While Rolbos whoops it up in Boggel’s Place, Vetfaan and Fanny slips outside for a moment of calm quiet. It’s been a hectic day, filled with so many emotions and feelings. Truth be told: when they approached Oudoom, they thought they’d just ask him to marry them at some convenient date. The cascade of amazing events following their discussion – and Fanny’s confession – still dazes the two of them.
“Are you okay, Fanie?”
He looks at her with some surprise. “I’m fine, Fanny. Really. Just been an overwhelming day, don’t you think.”
“I’m sorry…” Her lip starts trembling again.
“Shhh…” His arm finds its way around her shoulders. “Life is never a straight line. We wander through Life like the sheep browse the veld on the farm. Here. There. Ahead. Back. You know, I have a past as well? And if we want to build a future, we must understand the past…
“There was a girl, Fanny. A wonderful, exquisite woman I fell in love once, a long time ago. And there was Mary Mitchell, the girl Boggel lost his heart to and I fell in love with.” Fanny listens quietly as Vetfaan tells her about the almost-loves of his life.
“Life is one long search, Fanny. We stumble along, looking for faith and hope and love and a lot of other things. Along the way we land up in many, many dead-ends – but we have to do that in order to find the right path. How else shall we find it…? Remember that song: Climb every Mountain? We have to open many doors before you find the right room…”
She rests her head against his broad chest. Vetfaan – her Fanie – is sometimes such a contradiction in terms. On occasion his natural shyness makes him fumble with words – and then suddenly he puts on his philosopher’s hat and blows her away with his insight.
“We can have some tests done…?” She’s talking about paternal DNA, to make sure.
“We’ll leave for Cape Town tomorrow.” He’s talking about haemophilia. “Gertruida says they can check out everything there. She gave me the number of a laboratory. Once we know, we can make peace with whatever the situation is.”
“But…Fanie? What if – what if the tests are not good?” Meaning Henry, of course.
“Then we’ll just have to live with it, won’t we?” Back to haemophilia. “I mean, there’s not much else to do, is there? Facts are facts – like droughts and floods. Or broken tractors. Face the problem, handle it and get over it, that’s what I always say…”
Imagine that happening to the first team to land on Mars. Houston sending out a string of messages; the Mars Explorer interpreting it differently? The result can only be chaos. Men in bulky suits land on the wrong spot, get marooned and perish. The situation isn’t so far-fetched. Attend any parliamentary session in Cape town: politicians talk and talk – but nobody understands a word of what they are saying. The result, like with the men on Mars, is all too predictable.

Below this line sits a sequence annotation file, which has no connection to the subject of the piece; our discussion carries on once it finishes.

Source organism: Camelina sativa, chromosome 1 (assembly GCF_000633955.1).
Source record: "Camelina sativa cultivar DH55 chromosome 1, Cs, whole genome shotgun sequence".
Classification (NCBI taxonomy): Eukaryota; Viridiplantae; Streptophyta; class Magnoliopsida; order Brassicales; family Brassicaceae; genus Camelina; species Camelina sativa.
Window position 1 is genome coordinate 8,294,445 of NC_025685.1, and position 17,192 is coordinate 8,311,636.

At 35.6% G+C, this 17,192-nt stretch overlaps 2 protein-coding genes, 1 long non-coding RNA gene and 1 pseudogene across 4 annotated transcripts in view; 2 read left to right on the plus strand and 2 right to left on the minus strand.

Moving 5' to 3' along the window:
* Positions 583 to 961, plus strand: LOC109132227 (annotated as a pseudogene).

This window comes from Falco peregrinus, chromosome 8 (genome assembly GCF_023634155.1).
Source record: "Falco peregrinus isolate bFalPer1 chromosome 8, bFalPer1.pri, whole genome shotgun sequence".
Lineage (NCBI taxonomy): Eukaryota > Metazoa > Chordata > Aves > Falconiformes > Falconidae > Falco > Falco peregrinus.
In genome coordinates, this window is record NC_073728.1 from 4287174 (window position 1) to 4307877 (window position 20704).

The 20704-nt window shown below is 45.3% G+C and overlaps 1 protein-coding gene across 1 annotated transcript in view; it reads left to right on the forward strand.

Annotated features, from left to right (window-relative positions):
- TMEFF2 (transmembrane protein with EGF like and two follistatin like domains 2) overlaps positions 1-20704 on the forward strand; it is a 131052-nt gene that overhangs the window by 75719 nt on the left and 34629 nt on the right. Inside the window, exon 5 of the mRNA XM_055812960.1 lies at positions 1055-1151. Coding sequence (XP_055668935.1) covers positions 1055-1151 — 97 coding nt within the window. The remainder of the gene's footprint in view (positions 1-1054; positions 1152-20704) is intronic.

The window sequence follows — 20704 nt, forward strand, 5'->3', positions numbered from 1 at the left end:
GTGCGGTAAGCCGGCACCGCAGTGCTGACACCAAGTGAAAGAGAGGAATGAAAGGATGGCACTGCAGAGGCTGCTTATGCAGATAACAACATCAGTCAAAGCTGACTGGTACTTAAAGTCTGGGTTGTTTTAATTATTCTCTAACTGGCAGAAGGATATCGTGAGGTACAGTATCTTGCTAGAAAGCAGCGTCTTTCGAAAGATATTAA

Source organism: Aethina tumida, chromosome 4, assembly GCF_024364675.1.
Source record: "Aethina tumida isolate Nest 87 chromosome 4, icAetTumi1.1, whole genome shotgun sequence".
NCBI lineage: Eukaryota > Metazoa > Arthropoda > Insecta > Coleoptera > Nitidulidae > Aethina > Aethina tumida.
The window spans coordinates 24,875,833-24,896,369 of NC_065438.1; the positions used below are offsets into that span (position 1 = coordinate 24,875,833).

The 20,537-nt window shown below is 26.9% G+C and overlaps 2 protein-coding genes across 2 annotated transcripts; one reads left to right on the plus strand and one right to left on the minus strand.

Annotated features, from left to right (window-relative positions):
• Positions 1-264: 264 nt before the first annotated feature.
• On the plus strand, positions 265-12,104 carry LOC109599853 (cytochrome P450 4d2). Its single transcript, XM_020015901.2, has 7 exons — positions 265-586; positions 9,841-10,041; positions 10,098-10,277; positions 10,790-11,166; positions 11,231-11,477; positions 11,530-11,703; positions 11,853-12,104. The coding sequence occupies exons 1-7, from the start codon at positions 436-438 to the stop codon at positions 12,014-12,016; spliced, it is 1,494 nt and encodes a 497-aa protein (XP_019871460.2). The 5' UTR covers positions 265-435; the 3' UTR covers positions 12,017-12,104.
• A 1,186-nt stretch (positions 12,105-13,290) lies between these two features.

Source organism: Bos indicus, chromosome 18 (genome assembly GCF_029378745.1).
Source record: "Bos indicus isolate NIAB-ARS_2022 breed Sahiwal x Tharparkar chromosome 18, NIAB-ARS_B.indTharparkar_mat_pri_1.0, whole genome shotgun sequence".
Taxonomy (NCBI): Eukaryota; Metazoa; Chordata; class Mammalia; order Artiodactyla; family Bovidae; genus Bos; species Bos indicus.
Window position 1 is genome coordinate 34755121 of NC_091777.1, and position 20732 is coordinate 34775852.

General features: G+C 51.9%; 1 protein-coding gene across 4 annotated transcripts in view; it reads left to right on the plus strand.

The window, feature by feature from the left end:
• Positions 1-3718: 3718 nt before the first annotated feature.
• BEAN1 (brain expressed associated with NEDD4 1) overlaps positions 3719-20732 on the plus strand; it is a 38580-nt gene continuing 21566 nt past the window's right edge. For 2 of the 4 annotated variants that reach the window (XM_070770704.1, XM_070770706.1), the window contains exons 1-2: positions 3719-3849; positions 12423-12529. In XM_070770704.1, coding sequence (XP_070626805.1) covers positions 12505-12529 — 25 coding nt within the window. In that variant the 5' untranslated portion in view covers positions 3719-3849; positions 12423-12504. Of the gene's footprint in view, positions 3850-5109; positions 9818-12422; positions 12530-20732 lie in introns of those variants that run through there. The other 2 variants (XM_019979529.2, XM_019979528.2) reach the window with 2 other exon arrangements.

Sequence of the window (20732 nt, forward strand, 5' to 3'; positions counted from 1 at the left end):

“So you’ll accept whatever they say, Fanie?”
“Of course, sweetest.”
“Oooh… I love you, Fanie…”
“Gertruida says they can treat it these days, Fanny. We’ll be okay, you’ll see. If it’s a boy, we’ll learn…”
The technician in the Mars Explorere slaps his cheek once. Hard. Of course! That’s what Houston meant. He saves the mission…
(Three weeks later)
They wait patiently in the reception area. Their appointment is at 10 am, and they’re early. Three weeks previously, the gynaecologist did a Chorionic villus sampling – a delicate little procedure where a bit of the membrane surrounding the foetus was sampled. In the meantime, they had endless discussions with Oudoom, Gertruida and even Servaas. If the tests turned out to be positive for haemophilia, they have two choices: terminate the pregnancy – or face the situation, especially if it is a boy. Vetfaan stood firm: they won’t even think of a termination of the pregnancy (I still have my tractor, Fanny. I don’t throw things away).
When they eventually get ushered into the austere office of the researcher, Fanny feels dizzy. She’s still experiencing mood swings and feels excessively tired these days. She always thought expecting a baby would be the highlight of her life, but now isn’t so sure any more. She’s tired, picking up weight again and irritable. Gertruida told her to relax – the baby will pick up on her feelings – and that only made it worse.